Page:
A part of Huddersfield’s industrial heritage - labelled a “Sleeping Giant” - could be about to get a new lease of life.

Developers wanting to convert the Newsome Mills site into a residential project have indicated that work is due to commence in 2016.

The firm cannot give a precise date but it will mean an end to seven years of campaigning for the former mill to be regenerated.

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The mill is a landmark building visible from many parts of the town, with a prominent clock tower.

But over the years it has fallen into decay and dereliction and has prompted local campaigners to fight for it to be restored.

Newsome Mills is a listed building recognised by the Victorian Society.

Newsome Mills clock tower. PICTURE: 'BEN'

One of those behind the campaign has been Clr Andrew Cooper and he is delighted with the news.

He said: “I have been contacting the owners of the site, Royalle Estates, at regular intervals to ask about progress.

“They weren’t able to give a firm commencement date but were clear that work was to start this coming year. So it is our job as local councillors to keep them to that.

“The Mills are a valued, but deteriorating listed building and the clock tower is an iconic landmark for the area. I’ll be continuing to press for progress.”

Newsome Mills, Ruth Lane, Newsome, Huddersfield.

Planning permission was initially granted to Royalle Estates in 2009. The approval from Kirklees Council was to refurbish the Mills to include 48 apartments and to build 20 houses on the land to the rear.

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In recent years the council has released the developers from an obligation to contribute to social housing as a way of helping to reduce costs and encourage them to commence work. The downturn in the housing market particularly for flats, has been blamed as one reason why Newsome Mills has not yet commenced development.

A spokesman for Manchester-based Royalle said: “I can confirm we have told the council we will start in 2016 but can give no more details at the minute”.

Clr Cooper added: “I voted at Planning Committee to release the developers form their social housing obligation as I recognised the need to get the building developed before it deteriorated much further.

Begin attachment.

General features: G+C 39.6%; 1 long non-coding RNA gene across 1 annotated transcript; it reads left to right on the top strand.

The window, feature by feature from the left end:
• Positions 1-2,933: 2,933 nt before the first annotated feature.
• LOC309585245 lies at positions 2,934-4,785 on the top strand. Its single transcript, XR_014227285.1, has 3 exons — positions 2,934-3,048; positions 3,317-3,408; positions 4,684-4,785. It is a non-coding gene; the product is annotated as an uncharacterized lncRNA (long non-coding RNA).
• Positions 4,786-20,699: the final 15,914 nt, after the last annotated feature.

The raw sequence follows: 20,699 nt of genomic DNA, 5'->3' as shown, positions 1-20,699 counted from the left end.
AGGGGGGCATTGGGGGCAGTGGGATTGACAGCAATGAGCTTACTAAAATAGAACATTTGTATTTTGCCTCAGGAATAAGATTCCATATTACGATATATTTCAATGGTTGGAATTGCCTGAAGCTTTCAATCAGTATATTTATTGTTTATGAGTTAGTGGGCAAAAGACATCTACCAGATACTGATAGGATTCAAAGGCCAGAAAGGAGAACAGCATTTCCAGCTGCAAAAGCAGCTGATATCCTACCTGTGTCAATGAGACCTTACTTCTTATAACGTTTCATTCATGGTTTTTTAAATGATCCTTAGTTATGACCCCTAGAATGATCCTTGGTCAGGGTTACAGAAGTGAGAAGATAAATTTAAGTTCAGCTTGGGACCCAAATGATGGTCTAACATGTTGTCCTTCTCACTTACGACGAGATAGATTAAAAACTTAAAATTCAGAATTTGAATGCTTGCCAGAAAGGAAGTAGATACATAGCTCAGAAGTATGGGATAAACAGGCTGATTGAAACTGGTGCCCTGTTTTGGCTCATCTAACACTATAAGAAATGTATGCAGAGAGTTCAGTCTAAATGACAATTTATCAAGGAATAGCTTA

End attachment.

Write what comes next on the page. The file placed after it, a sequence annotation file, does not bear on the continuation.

Newsome Mills clock tower. Picture: 'BEN'

“Since then I and my fellow Ward Councillors have reported numerous breaches of the perimeter fence by people trying to get into the building and sometimes succeeding.

“There have been some uninformed comments scrawled on the outside of the Mills blaming the council for the deterioration of the building. If this was the case I would be the first to try to get Kirklees to act. The reality is that it is down to the developers to commence work.

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“The bizarre element to this situation is that Kirklees are currently consulting on the possibility of development on greenfield sites In Newsome while we have brownfield sites with planning permission not being developed.”


  • Newsome Mills sits at the heart of Newsome – both geographically and historically.
  • The mill was founded by John Taylor in 1827 and was a working woollen textile mill right up until 1983.
  • During the 156 years of its operation, the mill made a significant contribution to Newsome. The village has grown around the mill, which was the main local employer for a long time. Many families who live in Newsome today have a direct relationship to the building.
  • The main building on the site is an impressive four-storey mill with a clock tower on top
  • This building was constructed in the 1880s, and replaced an earlier mill building that was lost to fire in 1872.
  • The mill is most familiarly associated with the firm of Taylor & Littlewood, formed in 1873 when Ephraim Beaumont Taylor went into partnership with Joshua Littlewood.